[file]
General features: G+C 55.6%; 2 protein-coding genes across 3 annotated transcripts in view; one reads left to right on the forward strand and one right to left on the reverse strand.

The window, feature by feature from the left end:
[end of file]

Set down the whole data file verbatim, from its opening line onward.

General features: G+C 55.6%; 2 protein-coding genes across 3 annotated transcripts in view; one reads left to right on the forward strand and one right to left on the reverse strand.

The window, feature by feature from the left end: